In the book Coach to Coach by Martin Rooney, he states “the first major ability of a coach is coachability.” He goes on to define “coachability” as when you learn something new that is the right thing to do, and you do it. The emphasis is to actually do what you learn. You practice so you can be prepared for the game. Players learn and practice. Coaches are no different.
It can be scary to let go of the wheel and trust those riding the bus with you to take over and share in the driving responsibilities. For those of us with more years in leadership, it typically is not what we have experienced in our own development. But showing a willingness to be coached - even by those who are not a coach - can pay dividends in your own development as well as the trust and growth of your team.
During a travel ball game coaching my middle son, Trey, I was forced to call a timeout to settle the team down and make some adjustments. Before I could start my “lecture”, I was caught off guard when I heard a voice say, “listen up.” My oldest son, Zach, who was in high school, worked his way into the huddle and began to explain what was needed for the team to respond to the situation and stressed he knew that they could execute these changes on the next play. Each player in the huddle was locked on to Zach like he was Coach K of the Duke Blue Devils. He identified the issue, he put forth a plan to address the issue, he showed confidence in them. When he was done, I responded with, “You understand?” An enthusiastic team left the huddle.
In the heat of the game, it’s easy to get caught up in the action on the court and lose focus on what is happening on the bench. You could have players that are not getting adequate playing time for their development, or a key player is sitting when they need to be on the court. As a coach, you are busy coaching. Recognizing this, an assistant stood up and asked, “would you like me to handle the substituting so you can focus on the game?” Perfect! He recognized that I was not performing at my best for the team as a whole OR for the individual players. The assistant coach reminded me that as a leader, we can’t do it all and we have to lead collectively for the success is not found in a single game but in the overall journey of those in the program.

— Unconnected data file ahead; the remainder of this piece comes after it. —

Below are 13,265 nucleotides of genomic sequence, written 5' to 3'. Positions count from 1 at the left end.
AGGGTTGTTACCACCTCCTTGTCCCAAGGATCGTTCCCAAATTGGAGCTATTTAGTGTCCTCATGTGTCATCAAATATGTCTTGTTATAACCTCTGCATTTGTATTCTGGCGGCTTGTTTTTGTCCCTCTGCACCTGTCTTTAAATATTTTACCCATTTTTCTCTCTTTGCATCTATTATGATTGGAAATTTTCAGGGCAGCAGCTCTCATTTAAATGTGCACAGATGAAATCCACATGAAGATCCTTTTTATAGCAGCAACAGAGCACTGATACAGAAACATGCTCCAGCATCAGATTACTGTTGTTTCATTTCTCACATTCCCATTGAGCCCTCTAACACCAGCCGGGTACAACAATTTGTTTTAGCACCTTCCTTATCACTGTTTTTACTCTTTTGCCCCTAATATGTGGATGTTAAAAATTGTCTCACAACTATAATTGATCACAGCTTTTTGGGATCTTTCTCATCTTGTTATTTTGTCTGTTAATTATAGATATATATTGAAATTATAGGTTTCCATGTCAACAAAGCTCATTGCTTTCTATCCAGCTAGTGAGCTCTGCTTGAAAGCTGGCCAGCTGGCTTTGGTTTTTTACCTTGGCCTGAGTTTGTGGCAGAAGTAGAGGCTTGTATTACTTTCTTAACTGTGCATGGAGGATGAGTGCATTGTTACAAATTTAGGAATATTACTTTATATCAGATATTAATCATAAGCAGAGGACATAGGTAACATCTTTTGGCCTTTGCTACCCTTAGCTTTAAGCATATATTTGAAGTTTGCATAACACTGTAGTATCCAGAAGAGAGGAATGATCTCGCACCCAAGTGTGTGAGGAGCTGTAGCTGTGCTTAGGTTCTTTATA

Whether on hardwood or on the manufacturing floor, being open to input is key to empowerment of the team as well as shared purpose. Awareness of both the individual and the collective skill sets is critical for leaders to make sure resources are utilized both efficiently and effectively.
3 Key Principles to Being Coached
You don’t know everything. You must be comfortable with who you are and understand that you are flawed. Be open to feedback. Receive it, discuss it, incorporate it. You can’t immediately put up the defenses and discount what is being suggested. You need to listen. Take the time to understand the perspective. Even if your first instinct is that it won’t work, say to them “Thank you for the input. You gave me a lot to think about.”
Check your ego at the door. It’s not about you and the win. It’s about the growth of your team. You must have a desire to grow so that as a team you will all grow and have a greater impact together. Servant leadership isn’t about the leader. In the example above, I relinquished control of player substitution, and it was a game changer.
It starts with trust. Transparency is needed to trust, and trust is needed to lead. If there is no trust, then you are strictly directing or telling. Not leading. You need to share your fears and shortcomings but be confident in your vision, purpose, and process.
By knowing your flaws, losing the ego, and establishing trust your team will be confident to approach you with insights and concerns knowing that the path you travel is together and for the collective benefit of the team. This is how a coach can coach Beyond Today.
As a wily veteran of parenting and corporate management, what I appreciate most is the ability to watch my kids grow into adults where you can share and engage them in more modern styles of leadership. A shared leadership of trust and transparency where servant leadership begins to take root.
The challenges associated with raising young kids are squarely at odds with leadership today. The autocratic style where you are the ultimate authority setting boundaries and providing discipline is not found in successful companies. Do you want to see someone head straight to ZipRecruiter, treat them like a child.